15462 Computer Graphics I
Assignment 5  Camera Movement
Overview
The best way we've seen to keep track of your camera coordinate
systems is by Ken Sloan, summarized below. If you didn't keep track of
your coordinate system from position to position along the spline, then
your up vector would point in an arbitratry direction each time. This
might cause your camera to rotate unpredictably as it moved along the
spline.
Camera Coordinates
So we'll keep track of the coordinate system by using the previous
coordinate system that you defined in order to generate your new one.
For every point P along the spline, you will need to define 3 vectors, T
(tangent), N (normal), and B (binormal).
The first thing you need to do is generate a starting set of axes
at P0. Since you already have the T0 vector which is just the tangent
vector of the spline at that point. You can pick some arbitrary vector
M. Then make N0=unit(T0xM) and B0=unit(T0xN0). Now that you have T0,
N0, and B0 you have the coordinate system for P0. Here write write
unit(v) for the normalized vector v/v.
Next you have to calculate a coordinate system for
P1. Since you already have T1, N1=unit(B0xT1) and B1=unit(T1xN1).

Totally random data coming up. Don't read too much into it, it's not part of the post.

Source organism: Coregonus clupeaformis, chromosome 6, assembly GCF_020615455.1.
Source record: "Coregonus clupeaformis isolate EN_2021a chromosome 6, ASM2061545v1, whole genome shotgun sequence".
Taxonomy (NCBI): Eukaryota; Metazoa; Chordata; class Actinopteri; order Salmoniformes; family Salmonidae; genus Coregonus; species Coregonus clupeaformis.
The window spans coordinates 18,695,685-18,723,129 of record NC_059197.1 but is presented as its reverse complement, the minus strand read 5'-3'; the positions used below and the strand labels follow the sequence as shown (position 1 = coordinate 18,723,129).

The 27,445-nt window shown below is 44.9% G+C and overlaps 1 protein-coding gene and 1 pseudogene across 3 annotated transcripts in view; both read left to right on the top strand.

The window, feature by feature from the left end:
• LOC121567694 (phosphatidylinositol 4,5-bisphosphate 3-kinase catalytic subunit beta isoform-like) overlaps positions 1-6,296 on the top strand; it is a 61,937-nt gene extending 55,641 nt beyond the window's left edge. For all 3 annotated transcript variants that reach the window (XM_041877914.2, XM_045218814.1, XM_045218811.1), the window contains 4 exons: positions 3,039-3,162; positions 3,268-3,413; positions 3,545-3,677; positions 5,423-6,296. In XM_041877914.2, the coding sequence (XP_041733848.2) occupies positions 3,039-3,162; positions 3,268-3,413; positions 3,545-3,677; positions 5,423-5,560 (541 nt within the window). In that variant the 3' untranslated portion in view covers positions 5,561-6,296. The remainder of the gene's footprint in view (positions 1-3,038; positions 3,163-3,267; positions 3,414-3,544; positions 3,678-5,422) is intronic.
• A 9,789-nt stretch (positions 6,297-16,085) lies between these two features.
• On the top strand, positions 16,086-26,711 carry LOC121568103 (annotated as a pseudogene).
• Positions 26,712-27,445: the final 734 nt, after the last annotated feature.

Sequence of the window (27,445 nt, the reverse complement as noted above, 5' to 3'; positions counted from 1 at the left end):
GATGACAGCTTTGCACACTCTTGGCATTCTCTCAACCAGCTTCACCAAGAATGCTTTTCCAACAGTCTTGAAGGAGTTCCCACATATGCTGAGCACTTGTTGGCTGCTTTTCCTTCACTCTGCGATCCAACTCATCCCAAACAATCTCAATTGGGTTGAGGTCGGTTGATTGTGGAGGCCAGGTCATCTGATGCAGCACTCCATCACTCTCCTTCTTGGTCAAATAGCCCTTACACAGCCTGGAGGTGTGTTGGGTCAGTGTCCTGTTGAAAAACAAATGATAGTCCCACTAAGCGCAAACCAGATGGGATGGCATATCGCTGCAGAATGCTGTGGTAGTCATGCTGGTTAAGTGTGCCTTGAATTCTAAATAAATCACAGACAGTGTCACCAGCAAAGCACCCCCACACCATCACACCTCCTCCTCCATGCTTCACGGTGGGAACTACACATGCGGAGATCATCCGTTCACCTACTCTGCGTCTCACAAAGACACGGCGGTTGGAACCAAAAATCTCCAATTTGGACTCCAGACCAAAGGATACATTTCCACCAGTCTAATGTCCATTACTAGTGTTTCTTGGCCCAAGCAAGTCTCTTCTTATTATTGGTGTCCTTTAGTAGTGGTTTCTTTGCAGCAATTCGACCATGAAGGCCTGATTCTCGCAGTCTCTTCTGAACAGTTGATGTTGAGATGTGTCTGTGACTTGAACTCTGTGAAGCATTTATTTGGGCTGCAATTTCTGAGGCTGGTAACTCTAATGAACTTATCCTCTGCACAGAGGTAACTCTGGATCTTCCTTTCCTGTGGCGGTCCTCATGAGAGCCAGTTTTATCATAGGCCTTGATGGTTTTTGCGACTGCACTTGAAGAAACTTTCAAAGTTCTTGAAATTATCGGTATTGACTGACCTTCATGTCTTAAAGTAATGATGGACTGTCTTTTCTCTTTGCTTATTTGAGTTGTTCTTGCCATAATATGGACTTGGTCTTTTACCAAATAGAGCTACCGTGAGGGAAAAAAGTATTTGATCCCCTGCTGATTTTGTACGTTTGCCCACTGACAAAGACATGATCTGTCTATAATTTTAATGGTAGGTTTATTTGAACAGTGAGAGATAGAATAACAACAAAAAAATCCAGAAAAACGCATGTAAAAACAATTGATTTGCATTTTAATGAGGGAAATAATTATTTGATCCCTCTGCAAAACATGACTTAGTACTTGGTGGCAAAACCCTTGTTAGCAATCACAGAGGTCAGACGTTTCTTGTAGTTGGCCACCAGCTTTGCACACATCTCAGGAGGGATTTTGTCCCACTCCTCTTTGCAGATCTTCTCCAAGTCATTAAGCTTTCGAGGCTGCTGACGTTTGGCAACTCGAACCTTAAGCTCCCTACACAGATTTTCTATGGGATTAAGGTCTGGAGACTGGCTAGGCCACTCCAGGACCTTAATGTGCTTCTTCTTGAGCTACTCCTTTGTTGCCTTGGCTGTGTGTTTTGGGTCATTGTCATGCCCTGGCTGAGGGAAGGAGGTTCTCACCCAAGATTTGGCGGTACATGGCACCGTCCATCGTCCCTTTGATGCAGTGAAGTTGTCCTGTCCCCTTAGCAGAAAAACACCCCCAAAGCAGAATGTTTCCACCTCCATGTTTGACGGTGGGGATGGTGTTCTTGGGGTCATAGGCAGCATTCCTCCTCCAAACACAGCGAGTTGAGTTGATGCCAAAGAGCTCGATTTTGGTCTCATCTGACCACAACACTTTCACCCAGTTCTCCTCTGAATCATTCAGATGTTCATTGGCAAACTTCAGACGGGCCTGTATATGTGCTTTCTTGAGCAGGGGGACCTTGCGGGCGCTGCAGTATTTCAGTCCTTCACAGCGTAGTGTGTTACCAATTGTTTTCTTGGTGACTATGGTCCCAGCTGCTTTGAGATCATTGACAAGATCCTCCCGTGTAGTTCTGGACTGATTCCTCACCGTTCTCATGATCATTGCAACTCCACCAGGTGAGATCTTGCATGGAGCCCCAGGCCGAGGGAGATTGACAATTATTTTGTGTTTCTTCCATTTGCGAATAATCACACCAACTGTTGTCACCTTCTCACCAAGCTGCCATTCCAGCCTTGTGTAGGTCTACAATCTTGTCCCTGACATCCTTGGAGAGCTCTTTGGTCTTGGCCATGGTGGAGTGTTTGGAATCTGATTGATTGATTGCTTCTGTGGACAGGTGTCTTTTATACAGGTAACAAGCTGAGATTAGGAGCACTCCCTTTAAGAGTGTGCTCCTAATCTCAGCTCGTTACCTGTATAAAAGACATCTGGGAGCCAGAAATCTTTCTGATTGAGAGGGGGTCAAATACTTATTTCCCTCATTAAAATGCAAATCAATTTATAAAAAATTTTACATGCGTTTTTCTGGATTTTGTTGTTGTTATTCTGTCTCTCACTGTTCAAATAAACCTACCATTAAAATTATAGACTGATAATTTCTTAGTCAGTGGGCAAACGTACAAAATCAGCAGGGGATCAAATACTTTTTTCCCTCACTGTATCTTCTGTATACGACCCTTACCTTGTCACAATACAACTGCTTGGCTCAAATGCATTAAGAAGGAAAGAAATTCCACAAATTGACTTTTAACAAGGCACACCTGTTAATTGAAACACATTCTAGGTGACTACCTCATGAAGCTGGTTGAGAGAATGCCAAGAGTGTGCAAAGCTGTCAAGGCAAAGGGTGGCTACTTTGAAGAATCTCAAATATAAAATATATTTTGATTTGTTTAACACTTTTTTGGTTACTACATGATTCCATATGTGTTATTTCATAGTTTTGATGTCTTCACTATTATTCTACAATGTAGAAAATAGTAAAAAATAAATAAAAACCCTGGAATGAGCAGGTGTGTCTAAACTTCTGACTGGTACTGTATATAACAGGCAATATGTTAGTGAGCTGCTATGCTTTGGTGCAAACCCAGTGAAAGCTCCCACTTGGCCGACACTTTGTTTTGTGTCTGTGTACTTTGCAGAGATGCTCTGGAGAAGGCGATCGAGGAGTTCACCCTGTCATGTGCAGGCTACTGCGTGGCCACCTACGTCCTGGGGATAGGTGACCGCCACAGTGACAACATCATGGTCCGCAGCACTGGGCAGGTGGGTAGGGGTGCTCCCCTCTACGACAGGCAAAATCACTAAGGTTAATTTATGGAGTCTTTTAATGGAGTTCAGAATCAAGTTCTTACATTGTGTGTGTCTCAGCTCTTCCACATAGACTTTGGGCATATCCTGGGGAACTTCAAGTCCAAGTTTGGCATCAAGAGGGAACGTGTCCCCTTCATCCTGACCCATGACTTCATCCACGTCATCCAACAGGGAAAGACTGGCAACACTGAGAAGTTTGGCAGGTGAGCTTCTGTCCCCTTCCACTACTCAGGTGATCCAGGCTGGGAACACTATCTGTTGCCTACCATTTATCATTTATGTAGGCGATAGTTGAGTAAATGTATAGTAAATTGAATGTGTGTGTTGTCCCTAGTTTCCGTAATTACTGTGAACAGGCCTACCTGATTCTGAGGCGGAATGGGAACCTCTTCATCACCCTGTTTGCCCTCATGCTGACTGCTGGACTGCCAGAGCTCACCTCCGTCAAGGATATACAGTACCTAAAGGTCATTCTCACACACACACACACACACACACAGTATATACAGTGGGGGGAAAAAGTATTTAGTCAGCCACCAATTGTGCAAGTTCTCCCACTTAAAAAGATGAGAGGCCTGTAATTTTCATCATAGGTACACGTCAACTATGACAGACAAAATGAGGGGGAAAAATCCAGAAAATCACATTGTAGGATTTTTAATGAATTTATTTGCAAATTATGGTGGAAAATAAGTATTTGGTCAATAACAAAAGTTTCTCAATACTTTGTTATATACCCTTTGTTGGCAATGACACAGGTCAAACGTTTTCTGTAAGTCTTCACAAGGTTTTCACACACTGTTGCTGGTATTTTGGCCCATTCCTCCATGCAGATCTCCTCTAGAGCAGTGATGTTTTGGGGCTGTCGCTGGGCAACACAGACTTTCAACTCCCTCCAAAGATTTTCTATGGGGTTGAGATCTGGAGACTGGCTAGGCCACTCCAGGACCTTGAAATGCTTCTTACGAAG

This process is repeated along every point along the spline so that
your coordinate system will always stay consistent.
Applications
There are two areas of the lab where this comes into use. The first
is obviously the camera, you can use the coordinate system to orient the
camera properly. The second use is when deciding the orientation of the
cross sections when drawing them. To orient a cross section you
need to create a transformation matrix which will move your tie to the
correct position. Such a matrix mat can be constructed from T, N, B, and P.
Just as a reminder, OpenGL reads matrices in a transposed form as
described in the OpenGL primer. You would want to add this matrix to
the transformation before drawing your cross section rail. For example,
glPushMatrix();
glMultMatrixf(mat);
drawCross();
glPopMatrix();
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Frank Pfenning